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How Black Librarians Helped Create Generations of Black Literature

The New York Times [unpaywalled] – “Recent scholarship is uncovering the role of the women who ran libraries during the Harlem Renaissance where they built collections and, just as important, communities of writers and readers…“Mr. Schomburg’s collection is really the seed,” said Joy Bivins, the current director of the Schomburg Center for Research in Black Culture, as the 135th Street library, currently home to more than 11 million items, is now known. “But in many ways, it is these women who were the institution builders.” Many were among the first Black women to attend library school, where they learned the tools and the systems of the rapidly professionalizing field. On the job, they learned these tools weren’t always suited to Black books and ideas, so they invented their own. At times, they battled overt and covert censorship that would be familiar in today’s climate of rising book bans and restrictions on teaching so-called divisive concepts. But whether they worked in world-famous research collections or modest public branch libraries, these pioneers saw their role as not just about tending old books but also about making room for new people and new ideas.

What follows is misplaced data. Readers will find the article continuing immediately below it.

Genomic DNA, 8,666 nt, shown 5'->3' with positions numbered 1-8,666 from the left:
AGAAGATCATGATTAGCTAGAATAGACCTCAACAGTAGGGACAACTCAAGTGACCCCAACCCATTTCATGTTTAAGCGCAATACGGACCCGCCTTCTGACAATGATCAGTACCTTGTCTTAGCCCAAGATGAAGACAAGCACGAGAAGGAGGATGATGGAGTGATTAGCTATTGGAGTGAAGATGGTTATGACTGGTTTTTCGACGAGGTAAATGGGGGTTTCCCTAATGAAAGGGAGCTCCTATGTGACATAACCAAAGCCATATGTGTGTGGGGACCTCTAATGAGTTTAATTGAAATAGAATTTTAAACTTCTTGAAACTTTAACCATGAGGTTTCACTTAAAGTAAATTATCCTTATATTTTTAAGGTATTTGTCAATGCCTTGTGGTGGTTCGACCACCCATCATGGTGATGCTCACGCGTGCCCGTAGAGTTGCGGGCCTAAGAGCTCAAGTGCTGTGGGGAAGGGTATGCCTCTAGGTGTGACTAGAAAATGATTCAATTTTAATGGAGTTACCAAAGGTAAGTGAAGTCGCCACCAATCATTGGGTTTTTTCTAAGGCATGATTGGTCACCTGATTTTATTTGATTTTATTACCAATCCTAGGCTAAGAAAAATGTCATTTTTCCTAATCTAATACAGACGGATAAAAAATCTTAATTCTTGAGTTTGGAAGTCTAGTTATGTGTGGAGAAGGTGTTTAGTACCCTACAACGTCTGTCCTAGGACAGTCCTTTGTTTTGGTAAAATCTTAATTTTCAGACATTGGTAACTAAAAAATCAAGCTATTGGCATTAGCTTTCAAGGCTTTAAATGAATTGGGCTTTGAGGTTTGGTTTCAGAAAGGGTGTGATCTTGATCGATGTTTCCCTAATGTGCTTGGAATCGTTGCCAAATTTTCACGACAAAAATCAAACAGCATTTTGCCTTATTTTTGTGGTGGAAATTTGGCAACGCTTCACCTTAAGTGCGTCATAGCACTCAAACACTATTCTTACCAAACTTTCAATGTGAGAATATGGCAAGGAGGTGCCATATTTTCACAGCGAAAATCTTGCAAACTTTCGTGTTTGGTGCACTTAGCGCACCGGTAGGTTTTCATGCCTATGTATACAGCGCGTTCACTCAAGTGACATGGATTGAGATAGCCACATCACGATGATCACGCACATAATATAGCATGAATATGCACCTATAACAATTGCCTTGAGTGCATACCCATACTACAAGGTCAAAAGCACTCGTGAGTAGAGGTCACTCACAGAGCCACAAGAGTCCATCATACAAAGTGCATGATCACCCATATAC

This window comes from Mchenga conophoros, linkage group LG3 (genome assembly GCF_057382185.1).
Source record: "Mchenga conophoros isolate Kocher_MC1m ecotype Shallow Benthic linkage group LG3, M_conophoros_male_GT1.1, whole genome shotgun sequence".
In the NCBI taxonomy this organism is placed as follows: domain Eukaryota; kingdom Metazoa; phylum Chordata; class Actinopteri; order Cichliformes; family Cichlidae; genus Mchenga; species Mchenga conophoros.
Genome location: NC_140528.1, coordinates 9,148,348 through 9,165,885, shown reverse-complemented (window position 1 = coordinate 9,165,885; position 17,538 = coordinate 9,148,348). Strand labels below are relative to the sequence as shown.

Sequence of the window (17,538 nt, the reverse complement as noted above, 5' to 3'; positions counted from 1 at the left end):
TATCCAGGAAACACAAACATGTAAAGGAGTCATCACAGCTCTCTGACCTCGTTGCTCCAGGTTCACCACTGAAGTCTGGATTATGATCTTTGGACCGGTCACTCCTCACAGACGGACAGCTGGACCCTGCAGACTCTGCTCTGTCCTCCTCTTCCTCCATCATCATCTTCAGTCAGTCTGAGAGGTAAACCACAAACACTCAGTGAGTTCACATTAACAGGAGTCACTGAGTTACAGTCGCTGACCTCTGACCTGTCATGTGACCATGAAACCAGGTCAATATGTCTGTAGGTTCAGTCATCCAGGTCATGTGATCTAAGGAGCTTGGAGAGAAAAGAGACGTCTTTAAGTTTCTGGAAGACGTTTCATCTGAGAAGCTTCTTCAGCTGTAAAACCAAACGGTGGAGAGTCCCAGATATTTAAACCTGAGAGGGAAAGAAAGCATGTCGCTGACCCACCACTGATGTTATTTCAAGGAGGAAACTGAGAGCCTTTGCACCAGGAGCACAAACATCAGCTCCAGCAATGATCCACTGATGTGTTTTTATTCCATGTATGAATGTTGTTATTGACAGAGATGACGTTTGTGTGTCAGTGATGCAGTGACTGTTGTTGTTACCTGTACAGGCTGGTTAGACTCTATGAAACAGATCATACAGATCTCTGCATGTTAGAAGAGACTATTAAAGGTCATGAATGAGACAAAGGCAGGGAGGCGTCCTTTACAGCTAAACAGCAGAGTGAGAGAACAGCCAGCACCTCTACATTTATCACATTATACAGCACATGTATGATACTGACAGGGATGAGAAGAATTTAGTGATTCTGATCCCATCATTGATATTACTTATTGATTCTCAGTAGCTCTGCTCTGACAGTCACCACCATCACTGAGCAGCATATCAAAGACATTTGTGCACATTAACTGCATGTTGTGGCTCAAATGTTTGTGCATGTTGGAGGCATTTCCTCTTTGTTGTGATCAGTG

These librarians were very tuned in and understood that a cultural movement also needs a space,” said Laura E. Helton, a historian at the University of Delaware and author of the recent book “Scattered and Fugitive Things: How Black Collectors Created Archives and Remade History.” “And libraries served that function in every town and city where they were set up.”…

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